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Alex Edwards
Alex Edwards

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Rendering a Page

In Part II I covered the prototyping and implementation of writing components, today I'm going to cover how to create Pages from Contentful.

For this, I had to learn precisely how Contentful manages its database-style CMS, how the source plugin pulls information, and how base to utilise it.

My thoughts behind the difference between Page and Template are quite simple:

A Page is purpose-built and has no ambiguity to what is displayed. Meaning a unique content-model for each and every page. A Template however, has to be generalised by design. A Template for my posts may include many different elements, components even, but I'll get onto that later. Likewise, some fields might be optional, but the key aspects need to be assured requirements. That might include elements such as a unique slug, or a publish date modifiable by the user.

The Model

Screenshot of a Page Content Model

'Top Level Page?' and Index came around because of a need in the code rather than instinct. Contentful generates its Indexes with UUID on every field; however, if it's a top-level page (think like a site map), then you would want to give it an index of importance.

The other two exciting fields are Meta and Blocks. Meta is another content model that exists globally. Ensuring that all content has the right information, and unique where needed, making sure things like publishing dates are correct, and slugs don't override each other.

Page Blocks are the unique aspect for every page. A new content model needed for every page.

Homepage Content Model Block

My homepage needs nothing more than a greeting, subtext and a little about myself, which I'll include in my Author Bio; which in turn also houses all my social links and ways to contact me.

Okay, so now the content model is established.

The Code

Removing all the trailing curly-brackets, this is what I'm querying for:

query Homepage {
  page: contentfulPage(title: {regex: "/homepage/i"}) {
    blocks {
      ... on ContentfulPageHome {
        authorBio {
          blurbDesc {

For simplicity, I've removed some styling choices, but this is what it rendered as in my TSX file:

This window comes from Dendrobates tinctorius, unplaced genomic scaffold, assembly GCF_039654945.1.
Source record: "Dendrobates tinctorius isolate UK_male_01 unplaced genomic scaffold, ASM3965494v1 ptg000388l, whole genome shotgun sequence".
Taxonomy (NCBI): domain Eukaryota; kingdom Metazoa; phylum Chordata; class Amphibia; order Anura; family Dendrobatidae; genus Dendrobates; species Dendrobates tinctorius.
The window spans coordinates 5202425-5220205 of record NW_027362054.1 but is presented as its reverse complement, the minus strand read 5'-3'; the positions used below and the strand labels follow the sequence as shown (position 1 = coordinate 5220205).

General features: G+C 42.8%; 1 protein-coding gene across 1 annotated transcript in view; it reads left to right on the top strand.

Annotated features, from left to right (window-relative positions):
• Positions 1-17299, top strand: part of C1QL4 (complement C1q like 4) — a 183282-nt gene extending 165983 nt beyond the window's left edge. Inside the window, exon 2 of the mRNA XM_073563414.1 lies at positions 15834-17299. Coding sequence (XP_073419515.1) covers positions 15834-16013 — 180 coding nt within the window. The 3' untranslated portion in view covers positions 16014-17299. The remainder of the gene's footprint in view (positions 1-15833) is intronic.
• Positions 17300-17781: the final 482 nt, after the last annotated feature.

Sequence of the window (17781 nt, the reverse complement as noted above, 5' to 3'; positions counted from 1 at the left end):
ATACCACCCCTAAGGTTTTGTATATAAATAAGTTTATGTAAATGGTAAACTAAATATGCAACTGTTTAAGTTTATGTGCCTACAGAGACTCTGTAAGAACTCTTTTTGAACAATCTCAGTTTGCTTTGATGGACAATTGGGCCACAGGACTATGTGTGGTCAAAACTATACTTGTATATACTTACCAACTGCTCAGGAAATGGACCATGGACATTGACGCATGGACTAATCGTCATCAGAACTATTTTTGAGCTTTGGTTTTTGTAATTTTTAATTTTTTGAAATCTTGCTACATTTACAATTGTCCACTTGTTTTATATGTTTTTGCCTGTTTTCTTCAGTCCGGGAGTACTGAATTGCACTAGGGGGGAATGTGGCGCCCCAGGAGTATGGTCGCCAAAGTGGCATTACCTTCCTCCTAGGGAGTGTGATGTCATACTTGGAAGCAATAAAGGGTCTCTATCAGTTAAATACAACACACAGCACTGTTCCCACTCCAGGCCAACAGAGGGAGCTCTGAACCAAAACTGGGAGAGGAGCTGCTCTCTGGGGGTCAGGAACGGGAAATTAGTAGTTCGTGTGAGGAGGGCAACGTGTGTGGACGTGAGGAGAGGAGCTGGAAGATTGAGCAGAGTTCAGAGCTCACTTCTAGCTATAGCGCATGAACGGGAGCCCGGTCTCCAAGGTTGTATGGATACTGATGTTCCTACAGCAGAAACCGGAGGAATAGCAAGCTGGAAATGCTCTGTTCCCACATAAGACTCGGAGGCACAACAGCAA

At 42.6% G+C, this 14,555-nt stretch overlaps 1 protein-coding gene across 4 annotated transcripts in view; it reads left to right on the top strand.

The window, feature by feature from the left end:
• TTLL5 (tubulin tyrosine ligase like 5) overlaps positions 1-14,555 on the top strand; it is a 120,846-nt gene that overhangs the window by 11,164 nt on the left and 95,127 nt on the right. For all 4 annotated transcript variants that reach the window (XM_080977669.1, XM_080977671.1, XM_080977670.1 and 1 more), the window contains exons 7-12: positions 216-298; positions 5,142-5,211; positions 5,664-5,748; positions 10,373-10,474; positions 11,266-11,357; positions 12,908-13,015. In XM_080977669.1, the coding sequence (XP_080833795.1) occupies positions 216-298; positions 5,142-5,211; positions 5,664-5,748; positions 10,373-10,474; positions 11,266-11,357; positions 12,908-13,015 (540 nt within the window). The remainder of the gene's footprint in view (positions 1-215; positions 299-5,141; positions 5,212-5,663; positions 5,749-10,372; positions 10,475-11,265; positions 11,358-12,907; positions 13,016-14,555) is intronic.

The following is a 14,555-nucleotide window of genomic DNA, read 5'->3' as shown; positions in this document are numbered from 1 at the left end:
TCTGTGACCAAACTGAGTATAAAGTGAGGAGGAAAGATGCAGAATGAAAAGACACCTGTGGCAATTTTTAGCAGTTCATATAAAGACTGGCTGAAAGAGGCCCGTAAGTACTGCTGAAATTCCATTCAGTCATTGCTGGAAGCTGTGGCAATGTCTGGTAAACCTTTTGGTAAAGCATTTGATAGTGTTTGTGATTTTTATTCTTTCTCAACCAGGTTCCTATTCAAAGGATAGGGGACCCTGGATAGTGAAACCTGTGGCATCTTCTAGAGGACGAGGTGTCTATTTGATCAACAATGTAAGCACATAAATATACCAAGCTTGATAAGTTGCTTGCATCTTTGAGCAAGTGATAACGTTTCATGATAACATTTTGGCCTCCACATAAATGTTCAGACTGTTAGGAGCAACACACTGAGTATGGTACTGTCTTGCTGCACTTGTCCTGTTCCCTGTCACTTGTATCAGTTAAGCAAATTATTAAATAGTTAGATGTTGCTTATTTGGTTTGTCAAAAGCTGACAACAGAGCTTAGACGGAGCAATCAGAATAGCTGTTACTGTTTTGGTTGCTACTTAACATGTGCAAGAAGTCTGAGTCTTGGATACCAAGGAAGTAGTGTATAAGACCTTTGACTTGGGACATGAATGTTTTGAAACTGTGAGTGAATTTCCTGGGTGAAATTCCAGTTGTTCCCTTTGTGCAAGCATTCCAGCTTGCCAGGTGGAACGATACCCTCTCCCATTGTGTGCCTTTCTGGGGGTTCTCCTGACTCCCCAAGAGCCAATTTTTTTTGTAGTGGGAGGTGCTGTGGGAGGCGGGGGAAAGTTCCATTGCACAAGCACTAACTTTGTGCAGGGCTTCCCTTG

interface Props {
  data: PageHome

const IndexPage = ({ data } : Props) => {
  const blocks =;
  const subBlack = blocks.subTitle?.split(' ').slice(0, 4).join(' ')
  const subColor = blocks.subTitle?.split(' ').slice(4).join(' ')
  return (
        <h5>{subBlack} <span>{subColor}</span></h5>

          <img />


Components with page queries necessarily have two elements to the file, the query variable, then the functional component that Gatsby passes the query into, via the data prop. Using Typescript, that data has an interface; otherwise, the TS Compiler will throw a hissy-fit. Typescript can get extensive, yet gives you complete confidence what elements are present, optional, and otherwise.

interface PageHome extends Page {
  blocks: HomeBlocks

interface HomeBlocks {
  title: string
  subTitle?: string
  authorBio: Bio

Some bits are missing here, such as the Page & Bio interfaces. However, each unique 'block' takes the original 'Page' with all the common elements and adds additional types where needed. Per the content model, subTitle hasn't deemed it as a requirement, so both interface and component need to cover that.

The next step is tricky, so I'll be covering that in its post; How I implemented rendering assistants to display typography, hyperlinks, and images into the code.

This post is an ongoing series along with my site development. All current process on my website and in the open-source repo is open for review. As I publish new features (Posts and Projects templates, changes in style), I'll continue to add to this series as a reflection of what I've learnt, and what reflections I have on the process.

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